|
|
|
|
Search: 
Latin American Herald Tribune
Venezuela Overview
Venezuelan Embassies & Consulates Around The World
Sites/Blogs about Venezuela
Venezuelan Newspapers
Facts about Venezuela
Venezuela Tourism
Embassies in Caracas

Colombia Overview
Colombian Embassies & Consulates Around the World
Government Links
Embassies in Bogota
Media
Sites/Blogs about Colombia
Educational Institutions

Stocks

Commodities
Crude Oil
US Gasoline Prices
Natural Gas
Gold
Silver
Copper

Euro
UK Pound
Australia Dollar
Canada Dollar
Brazil Real
Mexico Peso
India Rupee

Antigua & Barbuda
Aruba
Barbados
Cayman Islands
Cuba
Curacao
Dominica

Grenada
Haiti
Jamaica
Saint Kitts and Nevis
Saint Lucia
Saint Vincent and the Grenadines

Belize
Costa Rica
El Salvador
Honduras
Nicaragua
Panama

Bahamas
Bermuda
Mexico

Argentina
Brazil
Chile
Guyana
Paraguay
Peru
Uruguay

What's New at LAHT?
Follow Us On Facebook
Follow Us On Twitter
Most Viewed on the Web
Popular on Twitter
Receive Our Daily Headlines


  HOME | Mexico

Living in Suspense, Reverence under Colima Volcano of Fire

COLIMA, Mexico – Living with respect and in suspense is part of daily life for those living and working under the Colima Volcano, the most active in Mexico with 40 violent eruptions since 1576.

The last eruption of the so-called Volcano of Fire, in January 2017, spewed gases up to three kilometers high and lava half a kilometer during a week of intense eruptions.

This volcano is located along the borders of the states of Colima and Jalisco with an altitude of 3,960 meters above sea level and is very close to the Nevado de Colima Volcano.

Since pre-Hispanic times, people living under this volcano have learned to work and survive by constantly monitoring it, while a few also use it as a way of healing.

“The old people have a deep respect and fear towards the volcano,” said Juan Ignacio Martinez de la Rosa, general director of the National Institute of Anthropology and History of Colima.

“In pre-Hispanic times, the people of Colima had a feeling of wonder and respect towards the volcano. They presented offerings to it as if it were a god,” said Martinez de la Rosa while showing EFE the archaeological remains of La Campana National Park.

With the volcano in the background, the remains are arranged like a gigantic altar with stones and geometric shapes.

“The volcano was the center of culture with its own rituals and ways of life of this area, where La Campana National Park is now located,” Martinez de la Rosa said.

The oldest remains of the pre-Hispanic findings date back 3,500 years, with no reliable evidence of the human sacrifices made to the volcano.

“There is no precise data, but they are known to have existed. There is a Mictlan, the underworld, with its nine levels, and a plaza that indicated the sacrifices,” said the anthropologist.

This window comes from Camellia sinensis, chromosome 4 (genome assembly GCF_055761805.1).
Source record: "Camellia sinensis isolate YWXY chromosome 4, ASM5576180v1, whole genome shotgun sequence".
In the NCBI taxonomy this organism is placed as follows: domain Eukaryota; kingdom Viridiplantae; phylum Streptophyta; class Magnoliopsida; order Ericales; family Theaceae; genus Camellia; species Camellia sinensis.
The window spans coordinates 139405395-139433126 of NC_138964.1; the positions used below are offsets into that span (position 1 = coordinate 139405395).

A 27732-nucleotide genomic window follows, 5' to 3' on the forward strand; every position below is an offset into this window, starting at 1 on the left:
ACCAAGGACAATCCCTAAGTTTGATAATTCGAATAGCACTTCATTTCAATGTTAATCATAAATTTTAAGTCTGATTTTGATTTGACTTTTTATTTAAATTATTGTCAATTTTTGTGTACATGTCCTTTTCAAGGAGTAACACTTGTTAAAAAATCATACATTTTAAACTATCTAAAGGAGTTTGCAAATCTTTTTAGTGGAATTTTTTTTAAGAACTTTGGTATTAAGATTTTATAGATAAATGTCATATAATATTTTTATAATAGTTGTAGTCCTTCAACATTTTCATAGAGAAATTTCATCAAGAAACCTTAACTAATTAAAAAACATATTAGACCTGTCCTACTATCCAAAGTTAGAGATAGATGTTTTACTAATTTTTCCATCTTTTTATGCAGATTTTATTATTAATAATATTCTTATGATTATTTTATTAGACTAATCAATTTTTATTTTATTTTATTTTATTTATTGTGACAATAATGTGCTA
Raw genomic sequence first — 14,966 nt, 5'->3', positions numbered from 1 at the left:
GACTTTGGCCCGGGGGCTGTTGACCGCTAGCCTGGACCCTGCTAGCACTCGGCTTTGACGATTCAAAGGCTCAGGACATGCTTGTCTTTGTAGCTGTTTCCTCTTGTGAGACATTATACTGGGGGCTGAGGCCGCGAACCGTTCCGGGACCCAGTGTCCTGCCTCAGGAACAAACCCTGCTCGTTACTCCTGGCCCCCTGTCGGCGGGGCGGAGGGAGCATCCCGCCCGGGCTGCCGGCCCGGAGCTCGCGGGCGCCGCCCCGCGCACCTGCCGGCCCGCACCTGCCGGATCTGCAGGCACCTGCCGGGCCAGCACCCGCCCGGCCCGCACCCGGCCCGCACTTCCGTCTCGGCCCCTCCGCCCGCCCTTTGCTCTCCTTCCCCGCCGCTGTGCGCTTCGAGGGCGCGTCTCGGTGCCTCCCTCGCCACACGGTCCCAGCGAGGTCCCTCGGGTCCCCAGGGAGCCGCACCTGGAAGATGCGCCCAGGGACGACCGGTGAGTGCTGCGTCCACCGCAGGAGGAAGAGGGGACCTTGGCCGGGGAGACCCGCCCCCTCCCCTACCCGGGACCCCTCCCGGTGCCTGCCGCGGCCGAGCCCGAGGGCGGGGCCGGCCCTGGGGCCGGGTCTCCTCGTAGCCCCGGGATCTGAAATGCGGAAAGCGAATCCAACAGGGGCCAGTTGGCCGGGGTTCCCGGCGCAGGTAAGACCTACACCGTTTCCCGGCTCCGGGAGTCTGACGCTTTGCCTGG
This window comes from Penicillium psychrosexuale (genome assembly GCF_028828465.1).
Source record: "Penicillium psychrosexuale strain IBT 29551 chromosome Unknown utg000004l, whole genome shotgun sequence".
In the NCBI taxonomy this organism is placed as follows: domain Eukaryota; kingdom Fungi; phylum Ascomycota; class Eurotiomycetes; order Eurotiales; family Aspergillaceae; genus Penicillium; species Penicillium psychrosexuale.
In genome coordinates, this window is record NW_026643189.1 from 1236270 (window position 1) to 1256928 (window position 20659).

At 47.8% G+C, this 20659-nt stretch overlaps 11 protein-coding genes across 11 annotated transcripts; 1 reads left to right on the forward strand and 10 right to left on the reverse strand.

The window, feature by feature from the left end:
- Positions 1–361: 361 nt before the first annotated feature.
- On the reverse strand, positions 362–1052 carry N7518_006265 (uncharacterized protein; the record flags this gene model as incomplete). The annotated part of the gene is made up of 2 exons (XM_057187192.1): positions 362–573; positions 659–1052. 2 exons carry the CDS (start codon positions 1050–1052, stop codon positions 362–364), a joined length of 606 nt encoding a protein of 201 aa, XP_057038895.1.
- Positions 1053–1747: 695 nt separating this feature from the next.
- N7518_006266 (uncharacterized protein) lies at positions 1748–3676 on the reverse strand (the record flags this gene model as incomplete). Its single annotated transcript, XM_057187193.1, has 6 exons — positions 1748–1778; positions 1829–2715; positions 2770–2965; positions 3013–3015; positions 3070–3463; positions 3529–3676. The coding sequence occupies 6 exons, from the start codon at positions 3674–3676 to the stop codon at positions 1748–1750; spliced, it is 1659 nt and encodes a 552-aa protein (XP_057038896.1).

Sacrifice as a way of relating to the fury of the volcano in Colima continues to this day in the form of the Plaza de Toros.

La Petatera bullfighting arena was built as an offering to St Philip so that he would protect the people of Colima from natural disasters.

In La Becerrera, La Yerbabuena and other towns, located 8 and 12 kilometers from the volcano respectively, people live and work with coffee and livestock as their main sources of income.

“I grew up in the Yerbabuena. It is scary at times, but we are used to it. I would even risk living up there, closer to the volcano,” said Isabel Ramirez, a day laborer.

“The truth is that I see no danger. If you have to evacuate, then evacuate,” said Jesus Michel Cubian, a beekeeper, who works just 7 kilometers away from the volcano.

The Volcano of Fire, surrounded by oak, sacred fir and pine forests, also creates a mystical attraction now channeled into healing therapies by shamans.

“I owe him my way of healing. He is an energetic being,” said El Tata Chimino, a prominent figure of healing, referring respectfully to the volcano.

“When I connected to the ancestors, the elders told me that I was a guardian of the volcano. I started with the temazcal and then the purifications with a method that works and I thank him for it,” added El Tata Chimino.

“I am 73 years old and I keep going up there. Now he is resting but I like it more when he is active,” he added.

Antonio Alonso Oseguera’s tasks are quite different. He arrived here 42 years ago to make watering holes and practice beekeeping.

“The volcano has benefited us. We have learned despite the sand and ash,” he said.

Antonio’s crops form a brush that surrounds the ceremonial spaces.

“The authorities pressured us to leave because they wanted to build three luxury hotels. I presented an appeal and beat the previous state government. The volcano generates benefits, but also greed,” explained Alonso Oseguera.

The presence of a few luxury properties in the surroundings is part of the landscape.

“Here they come from all countries to purify themselves. Eighteen years ago I found the light of the place. When I was in darkness, I fell ill and I lived in despair,” insisted El Tata Chimino.

“I found,” he continued, “links where I started to learn all the energy movement of the volcano. It is releasing our negative energies. My work supports people who come with problems.”

El Tata Chimino is happy at the possibility of dying under the volcano.

“It would be an honor. The volcano kills innocently. My transcendence would be different and I would enjoy it more,” he concluded with his gaze fixed on the Colima Volcano of Fire.

 

Enter your email address to subscribe to free headlines (and great cartoons so every email has a happy ending!) from the Latin American Herald Tribune:

 

Copyright Latin American Herald Tribune - 2005-2020 © All rights reserved